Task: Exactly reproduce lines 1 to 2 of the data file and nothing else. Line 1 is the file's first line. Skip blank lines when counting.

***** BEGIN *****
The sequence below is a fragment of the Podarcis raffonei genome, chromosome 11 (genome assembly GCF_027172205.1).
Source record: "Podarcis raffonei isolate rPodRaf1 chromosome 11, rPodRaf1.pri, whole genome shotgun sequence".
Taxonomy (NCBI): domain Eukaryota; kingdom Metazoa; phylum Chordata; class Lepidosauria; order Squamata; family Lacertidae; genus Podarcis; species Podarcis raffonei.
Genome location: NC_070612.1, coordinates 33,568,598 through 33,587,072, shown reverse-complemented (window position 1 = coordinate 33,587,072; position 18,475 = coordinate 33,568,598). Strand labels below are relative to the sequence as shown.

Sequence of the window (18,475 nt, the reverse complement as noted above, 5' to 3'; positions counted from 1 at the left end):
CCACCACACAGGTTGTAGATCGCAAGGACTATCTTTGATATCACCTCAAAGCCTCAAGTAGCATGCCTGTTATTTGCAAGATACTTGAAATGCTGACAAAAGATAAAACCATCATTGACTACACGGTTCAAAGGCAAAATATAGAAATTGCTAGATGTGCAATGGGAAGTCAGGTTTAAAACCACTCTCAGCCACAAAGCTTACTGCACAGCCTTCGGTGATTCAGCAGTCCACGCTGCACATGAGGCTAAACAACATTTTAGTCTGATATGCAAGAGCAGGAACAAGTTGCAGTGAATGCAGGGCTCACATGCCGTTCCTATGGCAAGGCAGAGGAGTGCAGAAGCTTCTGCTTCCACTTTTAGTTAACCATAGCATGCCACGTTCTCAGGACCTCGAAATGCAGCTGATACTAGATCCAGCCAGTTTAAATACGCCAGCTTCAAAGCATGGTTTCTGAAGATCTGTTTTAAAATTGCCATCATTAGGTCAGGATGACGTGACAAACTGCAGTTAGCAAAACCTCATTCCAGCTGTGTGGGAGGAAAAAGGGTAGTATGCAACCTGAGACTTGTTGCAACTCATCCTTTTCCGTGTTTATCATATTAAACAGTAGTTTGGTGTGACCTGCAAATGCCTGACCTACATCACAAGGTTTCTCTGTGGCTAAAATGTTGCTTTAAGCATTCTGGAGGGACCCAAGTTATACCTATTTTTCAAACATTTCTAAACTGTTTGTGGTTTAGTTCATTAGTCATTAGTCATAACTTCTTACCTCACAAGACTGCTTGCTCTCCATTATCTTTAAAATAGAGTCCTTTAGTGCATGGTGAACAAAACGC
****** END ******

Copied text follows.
The sequence below is a fragment of the Podarcis raffonei genome, chromosome 11 (genome assembly GCF_027172205.1).
Source record: "Podarcis raffonei isolate rPodRaf1 chromosome 11, rPodRaf1.pri, whole genome shotgun sequence".